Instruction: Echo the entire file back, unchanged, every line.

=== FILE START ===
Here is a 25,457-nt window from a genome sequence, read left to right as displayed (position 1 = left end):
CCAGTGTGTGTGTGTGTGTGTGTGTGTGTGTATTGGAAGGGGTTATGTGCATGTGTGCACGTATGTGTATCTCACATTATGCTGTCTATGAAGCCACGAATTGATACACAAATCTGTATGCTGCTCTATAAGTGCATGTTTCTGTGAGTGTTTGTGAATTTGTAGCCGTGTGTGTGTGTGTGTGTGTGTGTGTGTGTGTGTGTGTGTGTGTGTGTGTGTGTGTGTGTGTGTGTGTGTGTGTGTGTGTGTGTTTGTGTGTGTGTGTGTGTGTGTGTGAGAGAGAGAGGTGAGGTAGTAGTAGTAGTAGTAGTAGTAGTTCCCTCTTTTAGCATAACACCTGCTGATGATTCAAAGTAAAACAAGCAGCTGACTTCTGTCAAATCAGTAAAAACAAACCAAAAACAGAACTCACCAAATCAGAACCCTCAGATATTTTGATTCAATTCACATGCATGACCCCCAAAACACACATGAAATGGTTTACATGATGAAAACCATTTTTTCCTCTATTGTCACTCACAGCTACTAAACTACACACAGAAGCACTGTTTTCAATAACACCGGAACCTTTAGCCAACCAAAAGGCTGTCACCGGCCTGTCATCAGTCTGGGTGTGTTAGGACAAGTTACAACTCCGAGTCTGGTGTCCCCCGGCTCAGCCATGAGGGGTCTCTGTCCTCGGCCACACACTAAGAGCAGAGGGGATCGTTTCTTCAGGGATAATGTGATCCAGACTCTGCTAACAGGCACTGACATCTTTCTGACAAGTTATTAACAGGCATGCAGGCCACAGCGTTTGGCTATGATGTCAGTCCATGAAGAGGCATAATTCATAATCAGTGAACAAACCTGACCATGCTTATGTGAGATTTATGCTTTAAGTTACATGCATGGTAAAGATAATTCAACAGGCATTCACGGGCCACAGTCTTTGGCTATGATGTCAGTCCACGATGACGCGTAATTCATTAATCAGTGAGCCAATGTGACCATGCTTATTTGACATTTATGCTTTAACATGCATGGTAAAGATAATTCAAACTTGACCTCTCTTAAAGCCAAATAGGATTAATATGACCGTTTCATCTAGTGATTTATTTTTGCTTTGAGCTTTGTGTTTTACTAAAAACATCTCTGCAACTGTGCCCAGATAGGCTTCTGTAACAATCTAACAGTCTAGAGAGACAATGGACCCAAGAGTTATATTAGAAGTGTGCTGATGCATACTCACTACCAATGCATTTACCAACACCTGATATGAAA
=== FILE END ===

Here is a 25,457-nt window from a genome sequence, read left to right as displayed (position 1 = left end):
CCAGTGTGTGTGTGTGTGTGTGTGTGTGTGTATTGGAAGGGGTTATGTGCATGTGTGCACGTATGTGTATCTCACATTATGCTGTCTATGAAGCCACGAATTGATACACAAATCTGTATGCTGCTCTATAAGTGCATGTTTCTGTGAGTGTTTGTGAATTTGTAGCCGTGTGTGTGTGTGTGTGTGTGTGTGTGTGTGTGTGTGTGTGTGTGTGTGTGTGTGTGTGTGTGTGTGTGTGTGTGTGTGTGTGTTTGTGTGTGTGTGTGTGTGTGTGTGAGAGAGAGAGGTGAGGTAGTAGTAGTAGTAGTAGTAGTAGTTCCCTCTTTTAGCATAACACCTGCTGATGATTCAAAGTAAAACAAGCAGCTGACTTCTGTCAAATCAGTAAAAACAAACCAAAAACAGAACTCACCAAATCAGAACCCTCAGATATTTTGATTCAATTCACATGCATGACCCCCAAAACACACATGAAATGGTTTACATGATGAAAACCATTTTTTCCTCTATTGTCACTCACAGCTACTAAACTACACACAGAAGCACTGTTTTCAATAACACCGGAACCTTTAGCCAACCAAAAGGCTGTCACCGGCCTGTCATCAGTCTGGGTGTGTTAGGACAAGTTACAACTCCGAGTCTGGTGTCCCCCGGCTCAGCCATGAGGGGTCTCTGTCCTCGGCCACACACTAAGAGCAGAGGGGATCGTTTCTTCAGGGATAATGTGATCCAGACTCTGCTAACAGGCACTGACATCTTTCTGACAAGTTATTAACAGGCATGCAGGCCACAGCGTTTGGCTATGATGTCAGTCCATGAAGAGGCATAATTCATAATCAGTGAACAAACCTGACCATGCTTATGTGAGATTTATGCTTTAAGTTACATGCATGGTAAAGATAATTCAACAGGCATTCACGGGCCACAGTCTTTGGCTATGATGTCAGTCCACGATGACGCGTAATTCATTAATCAGTGAGCCAATGTGACCATGCTTATTTGACATTTATGCTTTAACATGCATGGTAAAGATAATTCAAACTTGACCTCTCTTAAAGCCAAATAGGATTAATATGACCGTTTCATCTAGTGATTTATTTTTGCTTTGAGCTTTGTGTTTTACTAAAAACATCTCTGCAACTGTGCCCAGATAGGCTTCTGTAACAATCTAACAGTCTAGAGAGACAATGGACCCAAGAGTTATATTAGAAGTGTGCTGATGCATACTCACTACCAATGCATTTACCAACACCTGATATGAAA